Trapped

Or Not, Sometimes

By David E. Metcalf

I pulled the box trap back from the hole. Would it be a dead gopher or a pile of dirt?

If you own any land or live next to a vacant lot in southwestern Idaho, you have seen them: gopher mounds, everywhere. Those fresh piles of dirt appear in the early spring and continue through summer. They mess up your lawns, divert water from your ditches, and entertain dogs, cats, and kids. The dogs dig for them, the cats crouch, waiting to pounce, and the kids, which is what I was back then in the 1970s . . . well, we set traps.

I imagine the first settlers in the area had their problems clearing the land of rattlesnakes, sagebrush, rocks, and gophers, while dodging and slapping mosquitoes. It was not a forgiving land, but it had potential. The rattlesnakes were pushed toward the foothills and the sagebrush was reduced, but the rocks and gophers are still around to keep us busy. When I became old enough to appreciate the value of money, I learned that if I caught gophers and cut off their tails, I could turn them in for twenty-five cents each at the Owyhee County Extension Office. My cousin Dan was an expert gopher trapper, who earned fifty dollars or more per summer. I did the math: two hundred gophers! I wanted to give it a try on our property, and when a neighbor gave me a couple of box traps and told me how to set them, I was in business.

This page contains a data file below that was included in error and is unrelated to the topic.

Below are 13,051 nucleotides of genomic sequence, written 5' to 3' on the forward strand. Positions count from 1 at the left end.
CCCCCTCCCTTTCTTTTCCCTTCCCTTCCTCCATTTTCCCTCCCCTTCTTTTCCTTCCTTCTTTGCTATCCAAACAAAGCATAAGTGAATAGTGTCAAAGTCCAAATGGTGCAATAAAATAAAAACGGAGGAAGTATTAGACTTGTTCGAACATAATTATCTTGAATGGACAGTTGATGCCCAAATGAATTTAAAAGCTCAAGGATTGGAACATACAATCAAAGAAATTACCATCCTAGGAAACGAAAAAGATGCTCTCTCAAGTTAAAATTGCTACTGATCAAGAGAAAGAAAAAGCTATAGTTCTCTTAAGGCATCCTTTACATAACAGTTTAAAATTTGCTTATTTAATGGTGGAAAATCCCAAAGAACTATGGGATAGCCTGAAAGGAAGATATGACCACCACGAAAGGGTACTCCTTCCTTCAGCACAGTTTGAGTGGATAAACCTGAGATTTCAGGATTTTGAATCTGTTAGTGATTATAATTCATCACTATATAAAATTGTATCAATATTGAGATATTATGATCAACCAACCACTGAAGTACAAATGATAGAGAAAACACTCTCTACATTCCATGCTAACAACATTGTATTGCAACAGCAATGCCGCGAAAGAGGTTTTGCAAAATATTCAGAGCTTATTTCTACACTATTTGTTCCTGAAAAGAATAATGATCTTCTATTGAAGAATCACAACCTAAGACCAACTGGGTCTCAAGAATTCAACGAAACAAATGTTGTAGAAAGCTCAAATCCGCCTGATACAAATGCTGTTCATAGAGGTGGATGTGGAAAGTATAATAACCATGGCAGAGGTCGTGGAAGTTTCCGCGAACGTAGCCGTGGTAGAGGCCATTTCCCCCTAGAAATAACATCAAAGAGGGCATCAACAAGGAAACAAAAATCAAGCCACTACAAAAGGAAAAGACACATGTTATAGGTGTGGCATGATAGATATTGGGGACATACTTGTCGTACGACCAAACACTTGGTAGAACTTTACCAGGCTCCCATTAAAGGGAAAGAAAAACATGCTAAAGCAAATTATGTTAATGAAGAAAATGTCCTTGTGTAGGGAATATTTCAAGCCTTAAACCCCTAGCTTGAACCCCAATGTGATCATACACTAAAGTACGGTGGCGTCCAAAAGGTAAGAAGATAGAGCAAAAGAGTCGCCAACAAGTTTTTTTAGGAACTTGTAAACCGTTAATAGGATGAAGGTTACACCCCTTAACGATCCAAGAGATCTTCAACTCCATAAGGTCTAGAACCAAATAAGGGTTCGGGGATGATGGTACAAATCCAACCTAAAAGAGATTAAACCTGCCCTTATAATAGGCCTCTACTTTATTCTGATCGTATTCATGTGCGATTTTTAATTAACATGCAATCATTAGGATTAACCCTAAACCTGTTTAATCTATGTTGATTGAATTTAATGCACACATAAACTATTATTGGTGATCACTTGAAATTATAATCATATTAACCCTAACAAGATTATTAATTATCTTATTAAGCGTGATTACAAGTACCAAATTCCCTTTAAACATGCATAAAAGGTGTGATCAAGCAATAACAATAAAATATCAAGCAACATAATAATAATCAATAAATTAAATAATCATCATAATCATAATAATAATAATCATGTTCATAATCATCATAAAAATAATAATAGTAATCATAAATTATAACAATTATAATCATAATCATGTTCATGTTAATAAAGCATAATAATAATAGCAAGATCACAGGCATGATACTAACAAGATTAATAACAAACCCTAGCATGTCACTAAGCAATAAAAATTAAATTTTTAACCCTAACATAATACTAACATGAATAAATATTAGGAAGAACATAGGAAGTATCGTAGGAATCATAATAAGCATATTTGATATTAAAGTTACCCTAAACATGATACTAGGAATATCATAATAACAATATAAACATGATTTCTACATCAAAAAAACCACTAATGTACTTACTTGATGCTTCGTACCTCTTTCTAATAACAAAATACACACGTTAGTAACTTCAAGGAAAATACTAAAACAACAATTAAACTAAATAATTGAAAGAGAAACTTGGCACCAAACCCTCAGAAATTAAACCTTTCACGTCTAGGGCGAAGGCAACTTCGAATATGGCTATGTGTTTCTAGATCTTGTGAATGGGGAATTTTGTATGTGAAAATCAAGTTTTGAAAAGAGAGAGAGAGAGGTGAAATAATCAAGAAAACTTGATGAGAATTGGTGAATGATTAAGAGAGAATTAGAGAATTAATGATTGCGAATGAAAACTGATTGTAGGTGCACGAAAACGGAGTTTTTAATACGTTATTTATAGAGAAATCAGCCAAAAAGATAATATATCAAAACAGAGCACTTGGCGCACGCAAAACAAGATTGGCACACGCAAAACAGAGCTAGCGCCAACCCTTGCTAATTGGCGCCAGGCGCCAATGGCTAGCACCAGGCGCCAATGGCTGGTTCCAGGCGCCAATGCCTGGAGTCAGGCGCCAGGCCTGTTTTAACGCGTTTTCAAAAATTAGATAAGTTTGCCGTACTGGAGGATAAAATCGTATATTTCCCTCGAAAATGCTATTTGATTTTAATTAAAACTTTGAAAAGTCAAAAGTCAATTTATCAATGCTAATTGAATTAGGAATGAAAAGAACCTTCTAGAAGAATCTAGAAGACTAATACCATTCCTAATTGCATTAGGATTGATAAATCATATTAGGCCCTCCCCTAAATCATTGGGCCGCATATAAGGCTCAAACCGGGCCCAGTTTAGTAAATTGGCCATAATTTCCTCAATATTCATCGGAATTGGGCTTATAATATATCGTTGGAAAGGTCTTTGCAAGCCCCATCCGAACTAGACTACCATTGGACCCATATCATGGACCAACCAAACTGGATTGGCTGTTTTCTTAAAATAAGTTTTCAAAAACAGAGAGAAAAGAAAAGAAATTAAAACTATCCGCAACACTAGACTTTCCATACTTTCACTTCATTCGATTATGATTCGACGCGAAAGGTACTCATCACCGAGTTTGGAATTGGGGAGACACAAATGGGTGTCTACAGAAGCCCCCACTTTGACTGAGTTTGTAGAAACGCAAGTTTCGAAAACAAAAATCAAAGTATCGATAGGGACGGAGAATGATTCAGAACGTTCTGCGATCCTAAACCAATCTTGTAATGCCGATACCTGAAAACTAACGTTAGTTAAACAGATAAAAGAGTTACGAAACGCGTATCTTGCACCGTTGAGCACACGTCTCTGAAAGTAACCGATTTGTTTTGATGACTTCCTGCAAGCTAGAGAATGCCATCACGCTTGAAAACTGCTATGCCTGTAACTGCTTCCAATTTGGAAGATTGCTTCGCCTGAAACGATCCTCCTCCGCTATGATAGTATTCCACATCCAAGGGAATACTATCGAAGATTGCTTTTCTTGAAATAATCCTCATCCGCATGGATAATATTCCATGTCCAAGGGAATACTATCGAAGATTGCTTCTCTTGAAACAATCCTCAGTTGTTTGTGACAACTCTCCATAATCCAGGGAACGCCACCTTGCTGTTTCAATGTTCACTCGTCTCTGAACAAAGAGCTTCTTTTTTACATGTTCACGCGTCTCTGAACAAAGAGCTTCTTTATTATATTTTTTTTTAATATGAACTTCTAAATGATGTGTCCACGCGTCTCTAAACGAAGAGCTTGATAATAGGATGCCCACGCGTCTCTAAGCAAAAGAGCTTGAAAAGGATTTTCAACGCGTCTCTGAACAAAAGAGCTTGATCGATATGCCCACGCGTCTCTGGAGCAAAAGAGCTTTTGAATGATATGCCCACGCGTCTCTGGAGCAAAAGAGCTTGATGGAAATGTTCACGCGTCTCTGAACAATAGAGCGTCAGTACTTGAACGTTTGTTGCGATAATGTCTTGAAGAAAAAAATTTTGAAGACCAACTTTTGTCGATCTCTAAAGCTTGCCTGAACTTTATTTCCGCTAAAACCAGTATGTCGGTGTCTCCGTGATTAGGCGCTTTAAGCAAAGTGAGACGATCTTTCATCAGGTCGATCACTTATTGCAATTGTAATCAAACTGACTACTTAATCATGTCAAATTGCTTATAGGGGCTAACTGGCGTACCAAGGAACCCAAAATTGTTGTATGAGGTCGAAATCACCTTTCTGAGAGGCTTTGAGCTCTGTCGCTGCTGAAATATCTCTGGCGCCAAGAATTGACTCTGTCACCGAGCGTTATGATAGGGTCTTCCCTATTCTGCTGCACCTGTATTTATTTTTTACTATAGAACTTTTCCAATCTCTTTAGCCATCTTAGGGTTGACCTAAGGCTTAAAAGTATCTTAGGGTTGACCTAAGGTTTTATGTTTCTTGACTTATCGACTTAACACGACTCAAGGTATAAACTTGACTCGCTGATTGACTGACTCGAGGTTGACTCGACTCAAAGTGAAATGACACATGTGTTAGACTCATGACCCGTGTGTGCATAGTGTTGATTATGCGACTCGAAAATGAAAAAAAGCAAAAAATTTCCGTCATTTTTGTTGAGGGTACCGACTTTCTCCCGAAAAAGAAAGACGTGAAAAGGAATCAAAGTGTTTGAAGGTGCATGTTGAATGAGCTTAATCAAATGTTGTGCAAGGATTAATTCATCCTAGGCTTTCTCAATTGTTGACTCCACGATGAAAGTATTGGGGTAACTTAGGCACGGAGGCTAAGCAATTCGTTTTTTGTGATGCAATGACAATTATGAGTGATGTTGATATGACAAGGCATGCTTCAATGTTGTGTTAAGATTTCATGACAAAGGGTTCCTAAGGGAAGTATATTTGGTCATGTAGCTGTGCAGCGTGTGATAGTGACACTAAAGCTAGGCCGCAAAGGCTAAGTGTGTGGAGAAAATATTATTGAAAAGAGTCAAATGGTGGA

This content is available for purchase. Please select from available options.
Register & Purchase  Purchase Only

Leave a Comment